Movie adaptations of videogames ... there's not much of a history of quality there really. Sure, I enjoyed Mortal Kombat a fair bit when I was a teenager - but that was the last time I saw it (I should re-watch the video I have of it, come to think). Doom momentarily entertained me, but then my mind came around and realised it was mostly naff - even if the much-talked-about FPS sequence was interesting.
The thing with the Doom movie though, is that even though they cut out all the Hell-related schtick (goodness knows why, Americans in the bible belt can't get enough of describing how hideous hell is should you dare do a single thing that might prove entertaining or pleasurable - meanwhile those not in the bible belt aren't bothered about religion, so they're not disturbed by the notion of hell) ... they still kept it to an "R" rating with swearing and gore and bouts of manliness ... and a chainsaw.
Silent Hill, too - which I maintain as the current best when it comes to videogames adapted into movies - stuck with an "R" rating and delivered on the juicy, gory horror in a film that, while perhaps a tad overlong - and not particularly deep - at least presented a good stab at bringing a videogame to life on the silver screen. That said, I'm not a Silent Hill gamer, so I wouldn't know the first thing about how it translates - but at least to me, a layman of the Silent Hill franchise, thought it was a decent effort.
Now - Max Payne ... the game was (and still is) a fantastic outing, and likewise Max Payne 2 was another slice of gaming gold, and with such a strong story behind it (and the added help of Hollywood-inspired action bursting from its seams) you'd have thought (and I certainly did) that Max Payne the videogame, would turn into a good Max Payne movie.
But what have we learned from videogame-to-movie adaptations (especially when they're connected to Uwe Boll's name) from the past? Yep - they're generally not much cop at all, and at best cater to teenagers who haven't developed their cinematic taste buds yet, or adults who still think like teenagers. Max Payne is no different, with the added insult of being rated PG-13.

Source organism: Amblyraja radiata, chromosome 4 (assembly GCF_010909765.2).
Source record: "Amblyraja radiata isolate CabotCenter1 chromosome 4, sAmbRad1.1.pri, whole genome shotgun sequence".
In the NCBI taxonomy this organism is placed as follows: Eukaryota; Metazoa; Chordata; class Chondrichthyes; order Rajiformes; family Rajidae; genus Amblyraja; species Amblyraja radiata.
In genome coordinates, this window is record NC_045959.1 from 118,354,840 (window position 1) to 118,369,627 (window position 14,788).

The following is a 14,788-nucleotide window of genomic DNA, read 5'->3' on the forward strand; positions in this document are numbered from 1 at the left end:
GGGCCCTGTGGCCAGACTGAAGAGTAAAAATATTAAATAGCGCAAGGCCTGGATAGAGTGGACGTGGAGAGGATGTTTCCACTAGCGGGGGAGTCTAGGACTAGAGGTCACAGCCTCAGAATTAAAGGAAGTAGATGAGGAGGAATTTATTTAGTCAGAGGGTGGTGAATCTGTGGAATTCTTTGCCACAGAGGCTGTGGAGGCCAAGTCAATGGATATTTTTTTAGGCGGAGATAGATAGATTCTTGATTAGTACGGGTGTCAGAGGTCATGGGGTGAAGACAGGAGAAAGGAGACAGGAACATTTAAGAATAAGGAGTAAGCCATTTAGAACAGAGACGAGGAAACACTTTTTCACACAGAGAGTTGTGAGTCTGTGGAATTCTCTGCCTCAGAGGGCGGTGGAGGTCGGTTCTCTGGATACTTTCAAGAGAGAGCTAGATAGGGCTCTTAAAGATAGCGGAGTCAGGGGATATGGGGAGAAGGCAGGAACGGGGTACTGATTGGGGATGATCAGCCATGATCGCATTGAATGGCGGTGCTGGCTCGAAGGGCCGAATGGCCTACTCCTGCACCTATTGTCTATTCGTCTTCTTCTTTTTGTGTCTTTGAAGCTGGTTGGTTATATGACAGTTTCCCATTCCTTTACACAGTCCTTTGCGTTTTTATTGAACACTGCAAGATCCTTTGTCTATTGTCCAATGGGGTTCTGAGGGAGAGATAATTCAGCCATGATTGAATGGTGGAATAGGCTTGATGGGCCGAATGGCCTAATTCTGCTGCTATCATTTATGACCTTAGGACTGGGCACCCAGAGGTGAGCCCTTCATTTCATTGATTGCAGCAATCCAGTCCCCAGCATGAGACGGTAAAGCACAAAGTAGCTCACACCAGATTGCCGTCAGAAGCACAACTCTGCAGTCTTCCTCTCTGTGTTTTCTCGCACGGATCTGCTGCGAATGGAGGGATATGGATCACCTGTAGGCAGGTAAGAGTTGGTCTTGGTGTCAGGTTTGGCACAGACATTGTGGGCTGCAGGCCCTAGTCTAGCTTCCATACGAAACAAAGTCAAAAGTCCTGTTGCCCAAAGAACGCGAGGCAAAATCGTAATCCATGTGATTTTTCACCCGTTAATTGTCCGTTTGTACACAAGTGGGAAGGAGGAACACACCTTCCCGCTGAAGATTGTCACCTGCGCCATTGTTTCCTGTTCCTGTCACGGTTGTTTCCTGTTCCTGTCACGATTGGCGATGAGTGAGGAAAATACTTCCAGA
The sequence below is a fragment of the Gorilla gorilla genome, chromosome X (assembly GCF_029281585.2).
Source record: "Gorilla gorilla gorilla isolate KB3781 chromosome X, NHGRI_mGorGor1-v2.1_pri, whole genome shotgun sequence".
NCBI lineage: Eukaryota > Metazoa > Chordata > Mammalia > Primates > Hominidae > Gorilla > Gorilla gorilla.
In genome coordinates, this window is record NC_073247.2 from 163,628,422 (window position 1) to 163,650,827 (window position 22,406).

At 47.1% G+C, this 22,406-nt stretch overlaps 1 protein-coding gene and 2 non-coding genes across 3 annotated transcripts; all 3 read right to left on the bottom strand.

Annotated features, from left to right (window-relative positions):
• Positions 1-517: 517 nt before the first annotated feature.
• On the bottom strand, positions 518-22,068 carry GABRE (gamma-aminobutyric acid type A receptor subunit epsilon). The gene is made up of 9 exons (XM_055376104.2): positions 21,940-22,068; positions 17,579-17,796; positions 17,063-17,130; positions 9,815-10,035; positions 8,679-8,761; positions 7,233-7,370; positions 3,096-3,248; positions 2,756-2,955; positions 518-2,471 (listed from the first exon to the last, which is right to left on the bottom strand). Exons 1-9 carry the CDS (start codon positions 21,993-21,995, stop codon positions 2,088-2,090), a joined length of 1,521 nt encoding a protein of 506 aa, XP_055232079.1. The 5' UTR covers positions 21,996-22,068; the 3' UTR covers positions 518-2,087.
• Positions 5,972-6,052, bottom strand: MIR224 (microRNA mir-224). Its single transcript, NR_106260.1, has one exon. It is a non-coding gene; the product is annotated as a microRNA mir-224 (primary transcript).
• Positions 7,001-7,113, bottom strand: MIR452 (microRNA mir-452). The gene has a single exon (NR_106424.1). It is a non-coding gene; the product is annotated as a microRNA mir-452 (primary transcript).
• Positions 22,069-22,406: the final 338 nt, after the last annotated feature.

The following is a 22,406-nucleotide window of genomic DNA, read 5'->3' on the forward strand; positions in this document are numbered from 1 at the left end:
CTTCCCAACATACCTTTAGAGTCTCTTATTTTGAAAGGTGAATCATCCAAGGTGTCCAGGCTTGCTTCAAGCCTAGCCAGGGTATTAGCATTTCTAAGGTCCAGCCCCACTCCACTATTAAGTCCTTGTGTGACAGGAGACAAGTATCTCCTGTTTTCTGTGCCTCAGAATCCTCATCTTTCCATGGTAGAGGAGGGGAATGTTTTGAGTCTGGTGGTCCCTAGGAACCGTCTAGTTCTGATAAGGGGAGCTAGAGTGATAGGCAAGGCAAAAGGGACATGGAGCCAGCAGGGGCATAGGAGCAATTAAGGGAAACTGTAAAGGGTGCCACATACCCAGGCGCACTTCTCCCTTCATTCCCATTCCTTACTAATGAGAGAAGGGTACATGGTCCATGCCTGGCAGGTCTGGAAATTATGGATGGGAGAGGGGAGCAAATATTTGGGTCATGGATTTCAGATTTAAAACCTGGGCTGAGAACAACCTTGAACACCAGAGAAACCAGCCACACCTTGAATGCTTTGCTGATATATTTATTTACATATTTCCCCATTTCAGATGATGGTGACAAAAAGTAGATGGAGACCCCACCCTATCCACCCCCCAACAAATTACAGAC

It's all pathetic from the off - even if the visual look of the movie impresses/stays generally faithful(ish) - the original story is buggered about from all angles, with the added insult of this daft demon motif (if I dare attach such a high-falutin' word to something as basic as this flick) ... and since when was Lupino a buffed up marine ... and what happened to Vlad ... and what's Beau Bridges' character doing in it at all ... and why the fuck is Jim Bravura - an old white guy - being played by fuckin' Ludicris?!
It's all a fist-fuck to the fans from the off, especially with the briefly-used-but-then-shafted-forever-more flashes of red to denote violence, which they cannot show because it's a fucking PG-13 ... and speaking of fuck, that's something they can't use in a PG-13 either. To think, you can run around beating people up and shooting them - in a really stylish, romanticised and 'cool' way - but heavens forbid if little Johnny hears a tough guy in a shitty job, or a smacked-out crook say on itty-bitty "fuck"!
It's like Terminator 3 - absolute bullshit, and rated PG-13 having come from an "R" franchise. Same for Alien VS Predator, same for Die Hard 4 ... and what on earth is the point when in America any child or "minor" can be escorted before the silver screen by an adult regardless. Stop fucking off the fans of the franchise that made it popular in the first place, and leave the source material alone.
It really is a complete waste of time from start to finish, and a hugely missed opportunity. Goodness knows what Sam Lake and company could think to say after it had been previewed for them (after a special screening of the new Alan Wake trailer, I might add - another sure-fire critical-and-commercial-smash for the developers coming soon), because if I was in their boots I'd have struggled to escape the theatre without brandishing the movie-makers a bunch of charlatans for raping my creation.
Wahlberg could have carried off the character properly under better direction and unrestrained by a pathetic PG-13 rating. Mona could have been better utilised, and really required a better suited actress who actually looked something like Olga thingymybob from Quantum of Solace ... the sinister Valkyr was skirted around too much with this silly demon motif ... the plot was all over the shop, we couldn't give a buggery about any of the characters (unlike in the game where they were fully realised people - despite being CG creations), and while the gunplay was at times close to achieving that sense of flair that the videogame possessed, it oftentimes ended up flapping around in the world of "meh" or the land of "lame".
Max Payne the movie - it didn't come together, what a shocker - yet another videogame to movie adaptation that fails to live up to the source material, and yet another jaded sigh collectively released from another fanbase. When - for the love of decency - is there going to be a proper videogame adaptation?!
If any Hollywood type with a sense of wanting to produce a GOOD movie, rather than some vague box-ticker bag of bolts, is sat there reading this - gimme a pile of dosh and the rights to STALKER: Shadow of Chernobyl - and then gimme the Directing reigns and I'll gladly do my bloody-fisted best to wrestle a proper adaptation onto a silver screen.
And I'm deadly serious. I'd gladly do my level best.